AUGUST 1, 1939
HYDE PARK, Monday—I read an article last night in the Atlantic Monthly "The Next War" by Graham Hutton. It is a rather interesting analysis of the European situation, drawing attention to the fact that in some ways we are duplicating our behavior of before the 1914 cataclysm. The point which struck me particularly was the fact that we did nothing in 1914 to get at the root of the difficulties between the various nations. Nobody attempted to find any remedies which would allay the causes of friction, and it seems to the author, as it does to me, that this is exactly what is happening today.
What is the sense of spending all this money for more and more armaments? Yes, I know we have to do it so long as the nations are doing it. But, where does it lead? Nowhere but to war, because, while it seems the only possible thing to do as a temporary measure to prevent the outbreak of war immediately, no one goes beyond the immediate necessity and talks about the final elimination of the difficulties which have thrust the various powers into their present situation.
Why can't we get around a table and face the fact that Germany and Italy have started this whole performance because it was the only way in which their people could exist? It hasn't been a very good existence and I don't imagine the German and Italian people look forward to war any more than we do, but desperation is desperation wherever you find it and this course begun by Germany and Italy has driven the other nations into courses which we all are now pursuing.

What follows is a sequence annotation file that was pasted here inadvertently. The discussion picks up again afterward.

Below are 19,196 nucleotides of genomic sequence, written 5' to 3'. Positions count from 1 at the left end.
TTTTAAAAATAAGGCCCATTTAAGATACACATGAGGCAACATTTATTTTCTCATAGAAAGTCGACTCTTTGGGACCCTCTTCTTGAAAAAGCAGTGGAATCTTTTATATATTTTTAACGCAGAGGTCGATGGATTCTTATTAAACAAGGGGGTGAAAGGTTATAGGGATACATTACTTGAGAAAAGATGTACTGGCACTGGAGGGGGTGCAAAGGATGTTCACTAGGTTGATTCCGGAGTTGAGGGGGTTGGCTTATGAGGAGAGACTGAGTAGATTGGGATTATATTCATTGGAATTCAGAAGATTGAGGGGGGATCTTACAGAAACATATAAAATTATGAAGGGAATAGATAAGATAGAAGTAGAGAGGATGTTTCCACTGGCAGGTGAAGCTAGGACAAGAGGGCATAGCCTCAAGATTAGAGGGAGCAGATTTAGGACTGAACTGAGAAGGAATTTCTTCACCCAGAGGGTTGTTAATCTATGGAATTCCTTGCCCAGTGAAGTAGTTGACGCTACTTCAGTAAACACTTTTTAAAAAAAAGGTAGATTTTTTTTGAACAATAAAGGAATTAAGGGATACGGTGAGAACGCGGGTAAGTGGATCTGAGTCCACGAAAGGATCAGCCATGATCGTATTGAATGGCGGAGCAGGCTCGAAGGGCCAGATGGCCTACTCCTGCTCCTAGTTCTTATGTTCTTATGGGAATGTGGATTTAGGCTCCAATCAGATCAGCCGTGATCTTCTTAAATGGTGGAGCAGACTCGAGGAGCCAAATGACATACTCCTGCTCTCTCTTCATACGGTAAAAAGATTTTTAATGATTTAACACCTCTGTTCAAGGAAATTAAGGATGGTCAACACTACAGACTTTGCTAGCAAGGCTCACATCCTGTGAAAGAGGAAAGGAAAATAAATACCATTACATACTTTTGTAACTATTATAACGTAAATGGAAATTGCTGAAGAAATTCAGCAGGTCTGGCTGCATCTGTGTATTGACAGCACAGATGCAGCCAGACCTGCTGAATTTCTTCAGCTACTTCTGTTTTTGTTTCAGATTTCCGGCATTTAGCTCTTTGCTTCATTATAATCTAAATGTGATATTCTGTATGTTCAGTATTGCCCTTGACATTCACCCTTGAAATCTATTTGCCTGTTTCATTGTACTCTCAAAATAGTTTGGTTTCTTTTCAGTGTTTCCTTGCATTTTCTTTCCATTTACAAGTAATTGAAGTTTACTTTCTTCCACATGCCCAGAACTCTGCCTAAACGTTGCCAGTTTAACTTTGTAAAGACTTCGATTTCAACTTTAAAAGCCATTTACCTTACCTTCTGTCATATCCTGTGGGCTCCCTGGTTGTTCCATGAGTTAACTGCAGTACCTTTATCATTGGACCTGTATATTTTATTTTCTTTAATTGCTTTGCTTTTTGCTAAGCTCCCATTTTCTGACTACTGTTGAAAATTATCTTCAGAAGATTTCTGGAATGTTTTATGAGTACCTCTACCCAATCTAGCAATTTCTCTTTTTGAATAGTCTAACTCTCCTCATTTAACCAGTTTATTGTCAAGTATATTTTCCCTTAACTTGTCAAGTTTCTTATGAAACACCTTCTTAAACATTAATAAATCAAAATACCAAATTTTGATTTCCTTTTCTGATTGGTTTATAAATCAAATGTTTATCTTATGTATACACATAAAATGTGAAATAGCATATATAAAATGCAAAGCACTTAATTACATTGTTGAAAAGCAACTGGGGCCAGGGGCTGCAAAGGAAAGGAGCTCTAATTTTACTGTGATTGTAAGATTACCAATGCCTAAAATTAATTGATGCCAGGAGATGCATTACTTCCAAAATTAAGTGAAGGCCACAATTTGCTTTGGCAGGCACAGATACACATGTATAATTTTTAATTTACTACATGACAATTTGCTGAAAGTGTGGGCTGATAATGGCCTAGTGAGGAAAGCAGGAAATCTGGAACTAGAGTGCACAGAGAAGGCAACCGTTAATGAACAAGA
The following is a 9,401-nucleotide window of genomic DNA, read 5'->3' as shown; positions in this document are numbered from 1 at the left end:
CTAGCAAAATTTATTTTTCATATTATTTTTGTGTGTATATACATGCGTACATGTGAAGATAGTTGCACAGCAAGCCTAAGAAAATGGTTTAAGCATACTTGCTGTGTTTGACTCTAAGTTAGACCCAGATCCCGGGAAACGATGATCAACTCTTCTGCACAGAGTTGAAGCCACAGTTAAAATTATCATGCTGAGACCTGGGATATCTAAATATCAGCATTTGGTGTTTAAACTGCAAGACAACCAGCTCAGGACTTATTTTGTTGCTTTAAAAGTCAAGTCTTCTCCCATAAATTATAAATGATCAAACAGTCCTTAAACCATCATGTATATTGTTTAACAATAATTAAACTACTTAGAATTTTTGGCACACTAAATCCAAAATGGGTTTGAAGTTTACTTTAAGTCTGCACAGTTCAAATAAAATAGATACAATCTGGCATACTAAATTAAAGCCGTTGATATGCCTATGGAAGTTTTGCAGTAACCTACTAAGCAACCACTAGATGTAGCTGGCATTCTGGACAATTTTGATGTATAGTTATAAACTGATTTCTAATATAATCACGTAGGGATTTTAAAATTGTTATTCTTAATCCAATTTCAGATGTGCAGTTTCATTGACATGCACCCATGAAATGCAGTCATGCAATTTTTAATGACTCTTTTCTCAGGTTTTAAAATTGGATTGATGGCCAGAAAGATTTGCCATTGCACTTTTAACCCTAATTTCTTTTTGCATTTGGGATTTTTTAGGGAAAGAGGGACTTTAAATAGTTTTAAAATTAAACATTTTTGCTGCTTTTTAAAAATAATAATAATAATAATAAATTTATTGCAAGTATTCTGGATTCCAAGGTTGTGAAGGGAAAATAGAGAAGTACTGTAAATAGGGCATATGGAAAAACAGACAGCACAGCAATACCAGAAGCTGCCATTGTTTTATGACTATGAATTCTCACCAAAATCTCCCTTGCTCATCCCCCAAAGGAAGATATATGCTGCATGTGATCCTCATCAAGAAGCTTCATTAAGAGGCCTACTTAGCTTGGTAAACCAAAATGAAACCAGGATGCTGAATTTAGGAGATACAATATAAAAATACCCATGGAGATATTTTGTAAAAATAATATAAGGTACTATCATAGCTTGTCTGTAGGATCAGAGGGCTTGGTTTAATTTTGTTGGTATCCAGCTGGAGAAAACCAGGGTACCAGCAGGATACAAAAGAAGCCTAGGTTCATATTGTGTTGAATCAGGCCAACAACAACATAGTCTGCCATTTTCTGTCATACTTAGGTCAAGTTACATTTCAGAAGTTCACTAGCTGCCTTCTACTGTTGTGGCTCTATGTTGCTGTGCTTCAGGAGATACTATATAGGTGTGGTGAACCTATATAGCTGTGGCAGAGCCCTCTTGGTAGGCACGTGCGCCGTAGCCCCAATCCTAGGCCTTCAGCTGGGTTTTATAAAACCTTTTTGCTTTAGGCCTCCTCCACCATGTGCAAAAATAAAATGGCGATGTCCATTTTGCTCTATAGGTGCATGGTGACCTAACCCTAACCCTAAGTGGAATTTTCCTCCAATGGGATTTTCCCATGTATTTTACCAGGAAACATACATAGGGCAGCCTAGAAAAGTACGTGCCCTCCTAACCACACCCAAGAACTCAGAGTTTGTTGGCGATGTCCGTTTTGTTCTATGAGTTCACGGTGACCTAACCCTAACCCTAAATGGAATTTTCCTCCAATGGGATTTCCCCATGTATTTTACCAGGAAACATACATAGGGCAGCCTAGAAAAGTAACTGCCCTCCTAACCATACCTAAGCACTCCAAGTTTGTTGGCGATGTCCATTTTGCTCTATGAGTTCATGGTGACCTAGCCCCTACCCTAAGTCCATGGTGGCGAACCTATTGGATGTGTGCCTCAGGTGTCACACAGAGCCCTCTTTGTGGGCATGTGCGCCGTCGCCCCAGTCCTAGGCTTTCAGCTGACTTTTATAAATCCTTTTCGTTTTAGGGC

We invited the nations to sit around a table last spring. But, though I feel very sure that among the people of the world there is a desire for action of this kind, some of the leaders invited to come together, were not prepared to do so and refused.
It is wearisome to read of the balance of power. I would like to see somebody write about a balance of trade and of food for the world and the possibilities of so organizing our joint economic systems that all of us could go to work and produce at maximum capacity. This would mean much to the next generation in every country. I cannot help feeling that the best minds of every nation should be working out a way to find some of these solutions, even though temporarily their attitude may have to be: "Gentlemen, if you move to war, we move too with all the power we have."
It may be somewhat impertinent for a mere, unimportant citizen, and a woman at that, to have the presumption to suggest that we are not moving forward toward the fundamental solutions at the present time. But, after all, if war comes, it is the individual citizen— man, woman and child—who carries the war through and pays for it, so we might as well begin to think about it before it is on our backs.
Let's do a little more than think. Let's ask our leaders not to weaken their stand against war, but to tell us what more could be done for permanent peace.